Pew Fellow, 2005
“What is an appropriate monument for the current city of Philadelphia?” Five temporary public artworks, created by artists Ai Weiwei, Zoe Strauss, Kara Crombie, Kaitlin Pomerantz, and Alexander Rosenberg, and on-site “laboratories” for public feedback will consider this question and notions of monumentality within the civic sphere.
Recognized for her expressive and exuberant performances, soprano Harolyn Blackwell’s career has spanned opera, concert, and recital stages around the world.
Emancipating Cliveden was a radical reinterpretation of Cliveden of the National Trust, based on extensive evidence of the Chew family’s slaveholding.
One of Philadelphia’s smartest and scrappiest small, no-profit art spaces, Marginal Utility is known for forging long-term commitments with artists.
William Smith is a visual artist and a 2001 Pew Fellow.
Makihara’s performance work blends percussion with dance-like body movement, exercising a rigorous, systematic, and practiced process of experimentation and repetition.
In 2016, our Pew Fellows brought an abundance of new projects to fruition, as they performed and exhibited their works across the nation and around the globe.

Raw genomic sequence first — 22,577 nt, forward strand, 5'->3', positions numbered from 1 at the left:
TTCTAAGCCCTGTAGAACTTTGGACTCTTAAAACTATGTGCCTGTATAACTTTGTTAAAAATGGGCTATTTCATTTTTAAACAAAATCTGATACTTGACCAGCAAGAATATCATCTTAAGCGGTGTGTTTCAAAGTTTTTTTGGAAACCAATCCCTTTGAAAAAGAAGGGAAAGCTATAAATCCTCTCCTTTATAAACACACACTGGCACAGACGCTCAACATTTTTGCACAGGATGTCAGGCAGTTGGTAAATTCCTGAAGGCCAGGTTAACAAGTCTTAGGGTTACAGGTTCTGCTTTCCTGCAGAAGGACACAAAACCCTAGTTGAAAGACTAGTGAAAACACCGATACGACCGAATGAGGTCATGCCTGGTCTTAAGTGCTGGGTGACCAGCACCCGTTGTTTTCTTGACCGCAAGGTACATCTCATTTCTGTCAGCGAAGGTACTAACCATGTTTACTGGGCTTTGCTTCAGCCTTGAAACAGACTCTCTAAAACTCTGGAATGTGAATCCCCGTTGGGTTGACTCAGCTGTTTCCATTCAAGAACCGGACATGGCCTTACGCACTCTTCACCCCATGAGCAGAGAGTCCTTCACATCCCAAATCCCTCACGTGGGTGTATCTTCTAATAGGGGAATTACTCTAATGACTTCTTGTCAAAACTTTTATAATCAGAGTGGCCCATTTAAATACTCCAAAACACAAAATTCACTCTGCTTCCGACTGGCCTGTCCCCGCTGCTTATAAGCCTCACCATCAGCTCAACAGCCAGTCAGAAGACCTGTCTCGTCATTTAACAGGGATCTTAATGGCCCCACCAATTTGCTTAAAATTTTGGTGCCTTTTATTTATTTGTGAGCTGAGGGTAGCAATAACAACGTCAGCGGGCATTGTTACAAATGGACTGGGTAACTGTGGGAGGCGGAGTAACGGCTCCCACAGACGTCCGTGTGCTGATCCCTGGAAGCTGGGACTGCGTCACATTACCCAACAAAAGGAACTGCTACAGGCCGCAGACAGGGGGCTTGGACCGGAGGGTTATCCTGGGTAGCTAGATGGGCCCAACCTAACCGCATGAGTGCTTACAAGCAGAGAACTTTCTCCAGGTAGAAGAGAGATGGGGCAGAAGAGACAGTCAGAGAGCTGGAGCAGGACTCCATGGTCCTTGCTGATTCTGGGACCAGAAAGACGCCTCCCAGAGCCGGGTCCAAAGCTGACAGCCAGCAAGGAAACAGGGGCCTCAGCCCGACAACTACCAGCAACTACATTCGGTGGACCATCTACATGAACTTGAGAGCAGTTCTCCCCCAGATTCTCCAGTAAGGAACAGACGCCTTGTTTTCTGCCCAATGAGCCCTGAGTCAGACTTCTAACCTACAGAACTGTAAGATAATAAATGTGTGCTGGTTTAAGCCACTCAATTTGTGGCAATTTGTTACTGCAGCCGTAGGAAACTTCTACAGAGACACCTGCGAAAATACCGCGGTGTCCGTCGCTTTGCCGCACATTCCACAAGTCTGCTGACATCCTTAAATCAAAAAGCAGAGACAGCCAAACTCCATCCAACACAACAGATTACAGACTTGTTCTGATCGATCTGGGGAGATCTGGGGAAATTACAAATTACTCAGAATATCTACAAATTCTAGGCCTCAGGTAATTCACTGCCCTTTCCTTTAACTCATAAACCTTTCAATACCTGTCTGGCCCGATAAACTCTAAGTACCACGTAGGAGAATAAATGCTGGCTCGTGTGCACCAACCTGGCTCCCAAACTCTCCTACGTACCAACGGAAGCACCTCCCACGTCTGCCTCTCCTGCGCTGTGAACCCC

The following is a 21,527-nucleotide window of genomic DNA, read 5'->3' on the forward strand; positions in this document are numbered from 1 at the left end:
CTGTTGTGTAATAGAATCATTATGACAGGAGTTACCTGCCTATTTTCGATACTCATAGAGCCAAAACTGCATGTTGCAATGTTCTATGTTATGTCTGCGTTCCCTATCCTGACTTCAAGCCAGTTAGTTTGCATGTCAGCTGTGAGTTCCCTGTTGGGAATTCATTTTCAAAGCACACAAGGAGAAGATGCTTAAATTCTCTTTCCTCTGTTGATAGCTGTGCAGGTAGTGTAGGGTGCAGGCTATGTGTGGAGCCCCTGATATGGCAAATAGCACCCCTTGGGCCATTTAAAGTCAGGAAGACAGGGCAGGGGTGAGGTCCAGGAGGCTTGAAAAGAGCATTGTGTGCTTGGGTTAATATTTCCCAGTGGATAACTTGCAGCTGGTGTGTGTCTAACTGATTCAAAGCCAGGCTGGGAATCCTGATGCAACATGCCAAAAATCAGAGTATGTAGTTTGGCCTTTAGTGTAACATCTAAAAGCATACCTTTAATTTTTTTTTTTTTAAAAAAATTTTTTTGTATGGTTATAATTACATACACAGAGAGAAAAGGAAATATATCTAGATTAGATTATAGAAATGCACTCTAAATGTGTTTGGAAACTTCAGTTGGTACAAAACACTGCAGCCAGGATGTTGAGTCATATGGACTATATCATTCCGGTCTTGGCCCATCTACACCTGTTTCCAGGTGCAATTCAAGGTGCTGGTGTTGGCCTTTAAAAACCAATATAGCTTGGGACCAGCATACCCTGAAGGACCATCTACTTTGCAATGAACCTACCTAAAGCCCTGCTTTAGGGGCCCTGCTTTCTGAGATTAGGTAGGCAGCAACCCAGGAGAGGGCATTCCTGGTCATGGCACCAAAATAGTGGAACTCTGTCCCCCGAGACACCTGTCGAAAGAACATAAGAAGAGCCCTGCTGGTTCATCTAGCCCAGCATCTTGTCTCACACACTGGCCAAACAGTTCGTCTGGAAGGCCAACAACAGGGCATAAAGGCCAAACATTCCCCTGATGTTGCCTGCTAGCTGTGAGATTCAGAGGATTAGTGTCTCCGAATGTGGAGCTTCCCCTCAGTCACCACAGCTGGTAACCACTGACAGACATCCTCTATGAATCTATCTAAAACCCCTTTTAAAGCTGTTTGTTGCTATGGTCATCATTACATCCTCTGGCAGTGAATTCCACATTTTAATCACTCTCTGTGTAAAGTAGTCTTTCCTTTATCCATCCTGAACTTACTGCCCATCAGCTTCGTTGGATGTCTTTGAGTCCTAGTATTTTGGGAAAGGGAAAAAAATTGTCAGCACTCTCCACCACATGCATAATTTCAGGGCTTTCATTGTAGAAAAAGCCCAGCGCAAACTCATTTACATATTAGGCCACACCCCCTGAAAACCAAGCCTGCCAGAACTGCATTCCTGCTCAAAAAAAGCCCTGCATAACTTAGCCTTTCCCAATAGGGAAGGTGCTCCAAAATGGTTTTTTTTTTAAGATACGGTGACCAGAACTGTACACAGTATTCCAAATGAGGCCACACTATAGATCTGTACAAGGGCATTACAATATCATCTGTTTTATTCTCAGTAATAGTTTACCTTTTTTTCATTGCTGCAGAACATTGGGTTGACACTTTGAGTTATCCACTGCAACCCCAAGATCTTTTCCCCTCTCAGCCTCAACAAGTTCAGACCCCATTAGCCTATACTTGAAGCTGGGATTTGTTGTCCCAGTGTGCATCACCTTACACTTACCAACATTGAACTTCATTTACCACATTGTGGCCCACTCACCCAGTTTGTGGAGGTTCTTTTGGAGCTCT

Tanya M. Barrientos is a writer and a 2001 Pew Fellow.
Benjamin Filene is associate professor and director of public history at the University of North Carolina, Greensboro, and co-editor of Letting Go? Historical Authority in a User-Generated World.
As part of the Center-funded Consumption: A Project on Pearl Street conceived by Rick Lowe, an ongoing revitalization of Pearl Street, Asian Arts Initiative presents two installations, “Finding Comfort” and “Who’s Who.”
Frank Sherlock (Pew Fellow, 2013) views poetry as a call to action and a tool for encouraging interactions and conversations within public spaces.
In honor of the 20th anniversary of National Poetry Month this April, we highlight the recent achievements of many of our Pew Fellow poets.